Wednesday, November 25

NaGa DeMon 7: Back to the Drawing Board

But in a good way! This morning I'm in a hotel in Manchester, waiting for my colleagues to wake up so we can go for breakfast. Seeing as I expected to wake up early, I took my laptop with me so I could work on the graphic design for the Print on Demand version of Zombology (a NaGa DeMon stretch goal). Last week while babysitting I resized all the cards (which was a surprising amount of effort), this morning I've laid all the cards out in the order that the POD supplier wants them in.

I'm all done with time to spare, so I can blog about my progress :-)

The POD version is still not quite finished, seeing as the game will come in a clear plastic deckbox, they recommend adding a couple of extra cards, one at the front and one at the back to act as front and back box labels. I've not done those yet, but I don't envisage them taking a particularly long time, so nearly there.

Monday night I made another copy of the real game. Unfortunately, only one. By the time I'd put The Daughter to bed, packed for my trip to Manchester, ironed a shirt and had some tea it was nearly nine and I had to be up at five the next morning. So my best guess is now 14 finished copies by the end of the month, which I hasten to add is not 20. It's a shame that I'll not be able to complete the full twenty copies by the end of the month, but real life is more important!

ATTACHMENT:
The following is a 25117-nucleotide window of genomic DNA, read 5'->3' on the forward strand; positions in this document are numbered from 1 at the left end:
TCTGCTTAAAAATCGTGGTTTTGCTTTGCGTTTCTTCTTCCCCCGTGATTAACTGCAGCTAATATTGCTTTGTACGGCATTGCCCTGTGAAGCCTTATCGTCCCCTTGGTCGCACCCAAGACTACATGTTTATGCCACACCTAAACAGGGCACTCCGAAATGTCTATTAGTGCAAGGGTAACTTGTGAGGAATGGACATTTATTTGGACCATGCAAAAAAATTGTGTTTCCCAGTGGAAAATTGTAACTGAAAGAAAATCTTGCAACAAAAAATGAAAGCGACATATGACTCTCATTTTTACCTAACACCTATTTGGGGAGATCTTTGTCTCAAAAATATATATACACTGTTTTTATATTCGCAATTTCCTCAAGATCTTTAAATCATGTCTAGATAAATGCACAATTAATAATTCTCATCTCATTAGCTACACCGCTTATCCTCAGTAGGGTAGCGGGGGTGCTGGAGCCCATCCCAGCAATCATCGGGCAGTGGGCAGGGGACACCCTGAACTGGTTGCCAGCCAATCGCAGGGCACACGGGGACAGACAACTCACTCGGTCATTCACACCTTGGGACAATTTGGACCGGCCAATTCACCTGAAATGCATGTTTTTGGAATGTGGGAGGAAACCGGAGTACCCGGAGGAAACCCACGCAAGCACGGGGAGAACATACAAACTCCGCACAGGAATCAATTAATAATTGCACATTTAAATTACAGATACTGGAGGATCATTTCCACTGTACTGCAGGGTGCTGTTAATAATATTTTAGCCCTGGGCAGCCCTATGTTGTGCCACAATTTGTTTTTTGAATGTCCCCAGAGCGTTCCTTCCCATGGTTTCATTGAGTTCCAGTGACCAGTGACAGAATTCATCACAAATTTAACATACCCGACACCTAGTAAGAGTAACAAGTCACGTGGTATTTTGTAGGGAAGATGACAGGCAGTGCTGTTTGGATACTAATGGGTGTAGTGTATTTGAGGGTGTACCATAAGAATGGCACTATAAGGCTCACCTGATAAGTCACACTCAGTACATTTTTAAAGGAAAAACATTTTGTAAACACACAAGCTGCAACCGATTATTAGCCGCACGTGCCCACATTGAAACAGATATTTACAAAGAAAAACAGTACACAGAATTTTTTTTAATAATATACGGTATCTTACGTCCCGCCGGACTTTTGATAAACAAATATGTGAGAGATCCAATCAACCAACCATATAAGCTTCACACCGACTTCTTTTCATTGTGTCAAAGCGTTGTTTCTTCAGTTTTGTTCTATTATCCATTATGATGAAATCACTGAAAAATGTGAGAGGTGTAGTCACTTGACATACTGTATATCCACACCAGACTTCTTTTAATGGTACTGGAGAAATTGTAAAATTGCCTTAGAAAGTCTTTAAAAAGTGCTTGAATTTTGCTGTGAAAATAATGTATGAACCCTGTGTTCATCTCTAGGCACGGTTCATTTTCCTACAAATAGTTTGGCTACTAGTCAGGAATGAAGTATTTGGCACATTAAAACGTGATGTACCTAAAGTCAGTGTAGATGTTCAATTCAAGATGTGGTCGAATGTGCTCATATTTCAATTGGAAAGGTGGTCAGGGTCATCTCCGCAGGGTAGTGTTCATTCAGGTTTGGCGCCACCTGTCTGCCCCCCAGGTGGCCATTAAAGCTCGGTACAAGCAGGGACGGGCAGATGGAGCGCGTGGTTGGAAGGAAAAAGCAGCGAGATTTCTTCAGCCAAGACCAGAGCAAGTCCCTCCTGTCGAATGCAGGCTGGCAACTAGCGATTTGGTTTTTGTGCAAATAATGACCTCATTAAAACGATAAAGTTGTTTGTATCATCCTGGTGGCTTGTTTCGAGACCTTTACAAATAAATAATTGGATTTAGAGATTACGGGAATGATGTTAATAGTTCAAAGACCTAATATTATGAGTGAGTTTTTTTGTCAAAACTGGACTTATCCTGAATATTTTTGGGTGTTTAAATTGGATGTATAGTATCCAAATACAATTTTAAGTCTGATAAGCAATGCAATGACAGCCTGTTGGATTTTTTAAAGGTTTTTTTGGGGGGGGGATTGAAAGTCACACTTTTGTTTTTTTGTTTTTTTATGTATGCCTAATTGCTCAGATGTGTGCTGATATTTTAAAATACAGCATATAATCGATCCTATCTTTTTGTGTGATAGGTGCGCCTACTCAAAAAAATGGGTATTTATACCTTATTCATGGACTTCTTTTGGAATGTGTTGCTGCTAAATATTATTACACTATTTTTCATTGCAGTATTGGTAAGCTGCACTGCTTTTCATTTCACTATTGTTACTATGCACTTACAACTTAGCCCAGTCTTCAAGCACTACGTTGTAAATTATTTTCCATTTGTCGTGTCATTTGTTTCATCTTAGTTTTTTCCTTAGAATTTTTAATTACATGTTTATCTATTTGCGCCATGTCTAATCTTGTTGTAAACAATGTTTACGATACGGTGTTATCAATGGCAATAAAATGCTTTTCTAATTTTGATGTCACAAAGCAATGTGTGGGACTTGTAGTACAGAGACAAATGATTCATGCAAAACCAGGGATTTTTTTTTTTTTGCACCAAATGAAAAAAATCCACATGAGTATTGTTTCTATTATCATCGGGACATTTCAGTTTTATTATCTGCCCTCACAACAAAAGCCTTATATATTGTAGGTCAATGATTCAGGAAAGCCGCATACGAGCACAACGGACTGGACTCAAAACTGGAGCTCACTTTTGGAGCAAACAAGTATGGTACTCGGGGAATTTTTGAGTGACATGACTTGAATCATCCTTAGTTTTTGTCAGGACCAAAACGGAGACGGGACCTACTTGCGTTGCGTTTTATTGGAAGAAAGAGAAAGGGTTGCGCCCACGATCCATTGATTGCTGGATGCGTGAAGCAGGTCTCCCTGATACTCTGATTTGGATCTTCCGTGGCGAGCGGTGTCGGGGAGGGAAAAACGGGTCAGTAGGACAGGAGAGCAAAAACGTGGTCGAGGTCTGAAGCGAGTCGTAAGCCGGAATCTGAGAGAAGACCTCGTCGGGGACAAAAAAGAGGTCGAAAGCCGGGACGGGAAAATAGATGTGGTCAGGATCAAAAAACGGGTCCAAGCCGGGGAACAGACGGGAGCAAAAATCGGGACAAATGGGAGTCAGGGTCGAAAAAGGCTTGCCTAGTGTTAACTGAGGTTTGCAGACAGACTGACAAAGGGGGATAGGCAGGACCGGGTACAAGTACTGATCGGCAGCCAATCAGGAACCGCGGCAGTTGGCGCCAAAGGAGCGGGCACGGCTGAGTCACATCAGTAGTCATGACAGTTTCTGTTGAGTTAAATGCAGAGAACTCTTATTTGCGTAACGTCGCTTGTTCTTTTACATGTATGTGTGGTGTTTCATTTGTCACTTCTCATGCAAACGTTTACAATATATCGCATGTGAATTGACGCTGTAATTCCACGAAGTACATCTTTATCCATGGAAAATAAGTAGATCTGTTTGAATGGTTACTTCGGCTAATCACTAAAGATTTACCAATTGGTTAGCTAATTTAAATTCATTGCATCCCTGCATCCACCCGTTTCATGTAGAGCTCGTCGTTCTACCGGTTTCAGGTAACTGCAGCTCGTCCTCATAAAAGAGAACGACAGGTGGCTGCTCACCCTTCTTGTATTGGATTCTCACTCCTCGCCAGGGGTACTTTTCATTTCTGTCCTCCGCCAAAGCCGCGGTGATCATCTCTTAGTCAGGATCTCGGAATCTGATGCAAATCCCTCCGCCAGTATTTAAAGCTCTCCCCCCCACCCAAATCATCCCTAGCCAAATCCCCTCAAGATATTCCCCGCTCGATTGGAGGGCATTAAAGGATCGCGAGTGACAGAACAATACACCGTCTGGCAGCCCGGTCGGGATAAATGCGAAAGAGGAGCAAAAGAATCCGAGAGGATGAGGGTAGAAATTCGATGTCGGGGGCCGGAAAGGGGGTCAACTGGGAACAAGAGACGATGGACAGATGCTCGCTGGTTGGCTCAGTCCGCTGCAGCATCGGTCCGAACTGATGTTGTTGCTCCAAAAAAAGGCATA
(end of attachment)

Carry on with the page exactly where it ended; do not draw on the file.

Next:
Monday, November 23

NaGa DeMon: Week 3 Recap

It's been a week of two halves. To begin with, I spent the first half of the week just cooling my heels waiting for the artwork to arrive back from the printers. I paid for the rest of the print run on Monday and was warned that I wouldn't get anything back until this week probably as they were very busy, so I was just sat there thinking that that had screwed my attempt to get the print run made in November as part of NaGa DeMon.